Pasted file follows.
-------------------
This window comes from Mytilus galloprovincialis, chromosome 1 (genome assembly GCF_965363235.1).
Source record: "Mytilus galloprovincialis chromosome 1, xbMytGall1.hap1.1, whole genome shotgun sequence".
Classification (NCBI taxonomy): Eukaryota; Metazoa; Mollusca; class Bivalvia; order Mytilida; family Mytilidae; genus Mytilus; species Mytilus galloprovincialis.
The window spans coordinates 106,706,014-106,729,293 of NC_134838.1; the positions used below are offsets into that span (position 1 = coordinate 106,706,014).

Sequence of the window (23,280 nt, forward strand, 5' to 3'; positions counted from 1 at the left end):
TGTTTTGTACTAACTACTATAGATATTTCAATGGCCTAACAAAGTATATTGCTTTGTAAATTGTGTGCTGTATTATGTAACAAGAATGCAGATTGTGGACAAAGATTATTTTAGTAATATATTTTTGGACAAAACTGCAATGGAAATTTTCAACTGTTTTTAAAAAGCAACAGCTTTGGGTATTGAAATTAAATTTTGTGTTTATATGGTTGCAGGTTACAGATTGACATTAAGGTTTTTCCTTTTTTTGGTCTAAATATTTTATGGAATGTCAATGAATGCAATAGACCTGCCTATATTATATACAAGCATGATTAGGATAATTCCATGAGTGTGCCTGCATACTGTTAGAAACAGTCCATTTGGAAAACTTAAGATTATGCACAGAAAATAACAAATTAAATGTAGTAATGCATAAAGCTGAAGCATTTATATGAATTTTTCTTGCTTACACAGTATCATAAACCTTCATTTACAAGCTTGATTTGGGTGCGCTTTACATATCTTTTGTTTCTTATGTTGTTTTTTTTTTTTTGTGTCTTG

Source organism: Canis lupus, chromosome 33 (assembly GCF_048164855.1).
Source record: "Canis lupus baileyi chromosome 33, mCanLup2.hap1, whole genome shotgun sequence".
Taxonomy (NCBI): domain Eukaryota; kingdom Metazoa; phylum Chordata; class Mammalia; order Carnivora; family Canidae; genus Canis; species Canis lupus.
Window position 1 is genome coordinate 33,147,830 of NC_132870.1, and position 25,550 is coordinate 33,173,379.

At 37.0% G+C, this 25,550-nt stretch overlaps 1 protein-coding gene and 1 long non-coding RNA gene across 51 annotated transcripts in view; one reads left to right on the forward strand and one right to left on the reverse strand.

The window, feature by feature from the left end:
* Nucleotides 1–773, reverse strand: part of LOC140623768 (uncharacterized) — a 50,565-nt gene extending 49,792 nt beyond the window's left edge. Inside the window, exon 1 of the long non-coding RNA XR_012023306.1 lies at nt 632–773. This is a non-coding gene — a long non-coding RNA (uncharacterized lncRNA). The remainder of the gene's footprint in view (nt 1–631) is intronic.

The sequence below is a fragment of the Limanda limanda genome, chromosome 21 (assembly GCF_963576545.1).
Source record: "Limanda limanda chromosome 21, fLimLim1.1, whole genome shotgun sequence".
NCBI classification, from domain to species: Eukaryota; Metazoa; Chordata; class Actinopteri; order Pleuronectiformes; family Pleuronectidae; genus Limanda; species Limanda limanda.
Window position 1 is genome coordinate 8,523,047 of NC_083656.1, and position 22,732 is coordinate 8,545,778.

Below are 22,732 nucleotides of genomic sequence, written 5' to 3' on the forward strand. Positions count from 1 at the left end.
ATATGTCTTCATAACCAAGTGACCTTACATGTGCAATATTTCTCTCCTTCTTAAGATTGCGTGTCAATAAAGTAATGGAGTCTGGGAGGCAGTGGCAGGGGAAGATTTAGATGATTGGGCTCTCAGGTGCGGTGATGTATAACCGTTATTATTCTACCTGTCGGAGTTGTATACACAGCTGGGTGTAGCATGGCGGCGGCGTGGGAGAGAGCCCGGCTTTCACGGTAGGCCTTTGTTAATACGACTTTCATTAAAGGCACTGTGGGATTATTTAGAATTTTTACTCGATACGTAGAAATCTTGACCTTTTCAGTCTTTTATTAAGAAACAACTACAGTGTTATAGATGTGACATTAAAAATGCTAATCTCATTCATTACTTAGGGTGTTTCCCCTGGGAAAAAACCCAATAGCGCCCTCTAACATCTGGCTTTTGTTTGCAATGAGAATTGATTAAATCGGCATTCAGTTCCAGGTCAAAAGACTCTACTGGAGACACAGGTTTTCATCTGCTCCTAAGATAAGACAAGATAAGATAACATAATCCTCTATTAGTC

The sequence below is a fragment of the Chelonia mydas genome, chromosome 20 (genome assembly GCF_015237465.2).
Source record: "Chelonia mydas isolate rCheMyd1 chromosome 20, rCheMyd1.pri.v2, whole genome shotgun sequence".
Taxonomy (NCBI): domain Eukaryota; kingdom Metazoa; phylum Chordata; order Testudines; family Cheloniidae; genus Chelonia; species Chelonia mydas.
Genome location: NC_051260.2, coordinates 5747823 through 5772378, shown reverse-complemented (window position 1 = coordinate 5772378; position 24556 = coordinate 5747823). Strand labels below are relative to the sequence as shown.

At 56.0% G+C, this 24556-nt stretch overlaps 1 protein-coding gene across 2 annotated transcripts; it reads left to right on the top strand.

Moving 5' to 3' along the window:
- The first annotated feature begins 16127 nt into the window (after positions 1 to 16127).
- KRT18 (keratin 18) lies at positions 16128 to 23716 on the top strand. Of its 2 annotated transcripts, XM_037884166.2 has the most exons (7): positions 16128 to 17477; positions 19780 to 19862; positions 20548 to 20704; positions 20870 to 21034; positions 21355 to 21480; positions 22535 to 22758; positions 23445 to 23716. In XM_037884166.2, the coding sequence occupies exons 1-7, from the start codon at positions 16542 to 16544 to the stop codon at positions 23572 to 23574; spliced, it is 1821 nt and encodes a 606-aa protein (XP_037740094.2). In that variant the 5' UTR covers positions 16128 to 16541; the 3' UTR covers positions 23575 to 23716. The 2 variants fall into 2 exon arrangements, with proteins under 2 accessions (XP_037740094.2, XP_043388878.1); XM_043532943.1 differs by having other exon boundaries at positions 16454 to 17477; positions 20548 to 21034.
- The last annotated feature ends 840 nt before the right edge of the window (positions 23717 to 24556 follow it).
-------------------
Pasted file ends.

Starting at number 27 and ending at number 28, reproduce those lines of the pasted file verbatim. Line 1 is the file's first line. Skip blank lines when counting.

- KRT18 (keratin 18) lies at positions 16128 to 23716 on the top strand. Of its 2 annotated transcripts, XM_037884166.2 has the most exons (7): positions 16128 to 17477; positions 19780 to 19862; positions 20548 to 20704; positions 20870 to 21034; positions 21355 to 21480; positions 22535 to 22758; positions 23445 to 23716. In XM_037884166.2, the coding sequence occupies exons 1-7, from the start codon at positions 16542 to 16544 to the stop codon at positions 23572 to 23574; spliced, it is 1821 nt and encodes a 606-aa protein (XP_037740094.2). In that variant the 5' UTR covers positions 16128 to 16541; the 3' UTR covers positions 23575 to 23716. The 2 variants fall into 2 exon arrangements, with proteins under 2 accessions (XP_037740094.2, XP_043388878.1); XM_043532943.1 differs by having other exon boundaries at positions 16454 to 17477; positions 20548 to 21034.
- The last annotated feature ends 840 nt before the right edge of the window (positions 23717 to 24556 follow it).